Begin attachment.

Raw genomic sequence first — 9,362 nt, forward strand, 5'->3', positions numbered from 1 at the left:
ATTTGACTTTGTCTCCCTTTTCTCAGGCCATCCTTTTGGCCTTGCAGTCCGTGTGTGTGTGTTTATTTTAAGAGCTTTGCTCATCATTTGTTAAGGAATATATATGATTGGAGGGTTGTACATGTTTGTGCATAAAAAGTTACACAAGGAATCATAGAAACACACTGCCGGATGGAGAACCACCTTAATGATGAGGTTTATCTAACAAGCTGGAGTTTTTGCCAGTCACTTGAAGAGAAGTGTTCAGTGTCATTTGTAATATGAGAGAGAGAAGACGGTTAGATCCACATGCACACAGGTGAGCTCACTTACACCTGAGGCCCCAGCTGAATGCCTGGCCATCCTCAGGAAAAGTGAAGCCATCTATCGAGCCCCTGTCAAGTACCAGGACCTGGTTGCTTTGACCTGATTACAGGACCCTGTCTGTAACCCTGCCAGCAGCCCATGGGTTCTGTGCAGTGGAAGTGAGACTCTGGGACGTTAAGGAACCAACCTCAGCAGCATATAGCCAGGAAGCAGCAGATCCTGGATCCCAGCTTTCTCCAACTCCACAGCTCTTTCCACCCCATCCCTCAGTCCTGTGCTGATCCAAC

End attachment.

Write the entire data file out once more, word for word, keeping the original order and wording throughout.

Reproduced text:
Raw genomic sequence first — 9,362 nt, forward strand, 5'->3', positions numbered from 1 at the left:
ATTTGACTTTGTCTCCCTTTTCTCAGGCCATCCTTTTGGCCTTGCAGTCCGTGTGTGTGTGTTTATTTTAAGAGCTTTGCTCATCATTTGTTAAGGAATATATATGATTGGAGGGTTGTACATGTTTGTGCATAAAAAGTTACACAAGGAATCATAGAAACACACTGCCGGATGGAGAACCACCTTAATGATGAGGTTTATCTAACAAGCTGGAGTTTTTGCCAGTCACTTGAAGAGAAGTGTTCAGTGTCATTTGTAATATGAGAGAGAGAAGACGGTTAGATCCACATGCACACAGGTGAGCTCACTTACACCTGAGGCCCCAGCTGAATGCCTGGCCATCCTCAGGAAAAGTGAAGCCATCTATCGAGCCCCTGTCAAGTACCAGGACCTGGTTGCTTTGACCTGATTACAGGACCCTGTCTGTAACCCTGCCAGCAGCCCATGGGTTCTGTGCAGTGGAAGTGAGACTCTGGGACGTTAAGGAACCAACCTCAGCAGCATATAGCCAGGAAGCAGCAGATCCTGGATCCCAGCTTTCTCCAACTCCACAGCTCTTTCCACCCCATCCCTCAGTCCTGTGCTGATCCAAC